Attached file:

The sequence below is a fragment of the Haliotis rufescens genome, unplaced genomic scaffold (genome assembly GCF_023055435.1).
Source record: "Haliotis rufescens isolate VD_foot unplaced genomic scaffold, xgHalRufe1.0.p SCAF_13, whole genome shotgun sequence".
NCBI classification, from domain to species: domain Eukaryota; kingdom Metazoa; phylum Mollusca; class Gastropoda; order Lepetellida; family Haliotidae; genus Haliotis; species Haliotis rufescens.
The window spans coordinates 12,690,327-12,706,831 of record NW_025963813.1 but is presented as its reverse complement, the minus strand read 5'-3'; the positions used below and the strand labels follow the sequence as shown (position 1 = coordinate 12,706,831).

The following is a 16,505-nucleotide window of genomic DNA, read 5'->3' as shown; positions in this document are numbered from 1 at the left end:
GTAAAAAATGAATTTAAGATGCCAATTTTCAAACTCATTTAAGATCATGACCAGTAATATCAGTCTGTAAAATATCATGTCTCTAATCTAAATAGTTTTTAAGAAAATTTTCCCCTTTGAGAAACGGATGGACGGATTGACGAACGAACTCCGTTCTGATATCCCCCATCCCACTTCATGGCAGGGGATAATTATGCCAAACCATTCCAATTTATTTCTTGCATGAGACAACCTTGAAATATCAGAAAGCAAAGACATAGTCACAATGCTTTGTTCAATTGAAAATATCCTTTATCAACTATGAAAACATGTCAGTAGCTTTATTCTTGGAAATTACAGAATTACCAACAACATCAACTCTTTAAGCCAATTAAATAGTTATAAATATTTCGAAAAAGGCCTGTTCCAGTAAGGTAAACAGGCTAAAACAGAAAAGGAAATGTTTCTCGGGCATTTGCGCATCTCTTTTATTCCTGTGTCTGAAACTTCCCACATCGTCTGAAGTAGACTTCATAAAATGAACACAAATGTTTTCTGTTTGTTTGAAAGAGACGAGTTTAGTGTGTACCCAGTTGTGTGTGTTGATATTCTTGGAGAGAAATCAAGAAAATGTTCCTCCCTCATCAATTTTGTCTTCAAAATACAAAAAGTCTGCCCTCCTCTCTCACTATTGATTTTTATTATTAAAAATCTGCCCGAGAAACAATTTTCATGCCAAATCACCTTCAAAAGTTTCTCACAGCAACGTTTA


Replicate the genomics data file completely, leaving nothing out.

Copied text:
The sequence below is a fragment of the Haliotis rufescens genome, unplaced genomic scaffold (genome assembly GCF_023055435.1).
Source record: "Haliotis rufescens isolate VD_foot unplaced genomic scaffold, xgHalRufe1.0.p SCAF_13, whole genome shotgun sequence".
NCBI classification, from domain to species: domain Eukaryota; kingdom Metazoa; phylum Mollusca; class Gastropoda; order Lepetellida; family Haliotidae; genus Haliotis; species Haliotis rufescens.
The window spans coordinates 12,690,327-12,706,831 of record NW_025963813.1 but is presented as its reverse complement, the minus strand read 5'-3'; the positions used below and the strand labels follow the sequence as shown (position 1 = coordinate 12,706,831).

The following is a 16,505-nucleotide window of genomic DNA, read 5'->3' as shown; positions in this document are numbered from 1 at the left end:
GTAAAAAATGAATTTAAGATGCCAATTTTCAAACTCATTTAAGATCATGACCAGTAATATCAGTCTGTAAAATATCATGTCTCTAATCTAAATAGTTTTTAAGAAAATTTTCCCCTTTGAGAAACGGATGGACGGATTGACGAACGAACTCCGTTCTGATATCCCCCATCCCACTTCATGGCAGGGGATAATTATGCCAAACCATTCCAATTTATTTCTTGCATGAGACAACCTTGAAATATCAGAAAGCAAAGACATAGTCACAATGCTTTGTTCAATTGAAAATATCCTTTATCAACTATGAAAACATGTCAGTAGCTTTATTCTTGGAAATTACAGAATTACCAACAACATCAACTCTTTAAGCCAATTAAATAGTTATAAATATTTCGAAAAAGGCCTGTTCCAGTAAGGTAAACAGGCTAAAACAGAAAAGGAAATGTTTCTCGGGCATTTGCGCATCTCTTTTATTCCTGTGTCTGAAACTTCCCACATCGTCTGAAGTAGACTTCATAAAATGAACACAAATGTTTTCTGTTTGTTTGAAAGAGACGAGTTTAGTGTGTACCCAGTTGTGTGTGTTGATATTCTTGGAGAGAAATCAAGAAAATGTTCCTCCCTCATCAATTTTGTCTTCAAAATACAAAAAGTCTGCCCTCCTCTCTCACTATTGATTTTTATTATTAAAAATCTGCCCGAGAAACAATTTTCATGCCAAATCACCTTCAAAAGTTTCTCACAGCAACGTTTA